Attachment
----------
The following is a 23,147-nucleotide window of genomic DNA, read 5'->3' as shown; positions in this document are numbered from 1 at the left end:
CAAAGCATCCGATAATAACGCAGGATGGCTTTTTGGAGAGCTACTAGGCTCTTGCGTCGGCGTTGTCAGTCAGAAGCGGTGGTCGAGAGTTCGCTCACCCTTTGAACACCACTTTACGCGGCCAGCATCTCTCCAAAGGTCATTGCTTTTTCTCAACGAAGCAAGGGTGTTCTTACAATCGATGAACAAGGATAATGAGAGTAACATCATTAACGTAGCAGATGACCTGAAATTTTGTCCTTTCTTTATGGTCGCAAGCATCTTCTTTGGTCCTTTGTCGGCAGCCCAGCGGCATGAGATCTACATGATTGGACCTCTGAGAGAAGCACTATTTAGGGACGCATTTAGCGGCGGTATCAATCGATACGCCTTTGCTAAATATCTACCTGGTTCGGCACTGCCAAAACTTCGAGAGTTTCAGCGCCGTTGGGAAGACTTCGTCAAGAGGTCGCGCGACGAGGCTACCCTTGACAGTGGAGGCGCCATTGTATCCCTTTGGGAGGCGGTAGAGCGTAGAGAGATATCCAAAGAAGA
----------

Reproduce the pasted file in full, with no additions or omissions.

The following is a 23,147-nucleotide window of genomic DNA, read 5'->3' as shown; positions in this document are numbered from 1 at the left end:
CAAAGCATCCGATAATAACGCAGGATGGCTTTTTGGAGAGCTACTAGGCTCTTGCGTCGGCGTTGTCAGTCAGAAGCGGTGGTCGAGAGTTCGCTCACCCTTTGAACACCACTTTACGCGGCCAGCATCTCTCCAAAGGTCATTGCTTTTTCTCAACGAAGCAAGGGTGTTCTTACAATCGATGAACAAGGATAATGAGAGTAACATCATTAACGTAGCAGATGACCTGAAATTTTGTCCTTTCTTTATGGTCGCAAGCATCTTCTTTGGTCCTTTGTCGGCAGCCCAGCGGCATGAGATCTACATGATTGGACCTCTGAGAGAAGCACTATTTAGGGACGCATTTAGCGGCGGTATCAATCGATACGCCTTTGCTAAATATCTACCTGGTTCGGCACTGCCAAAACTTCGAGAGTTTCAGCGCCGTTGGGAAGACTTCGTCAAGAGGTCGCGCGACGAGGCTACCCTTGACAGTGGAGGCGCCATTGTATCCCTTTGGGAGGCGGTAGAGCGTAGAGAGATATCCAAAGAAGA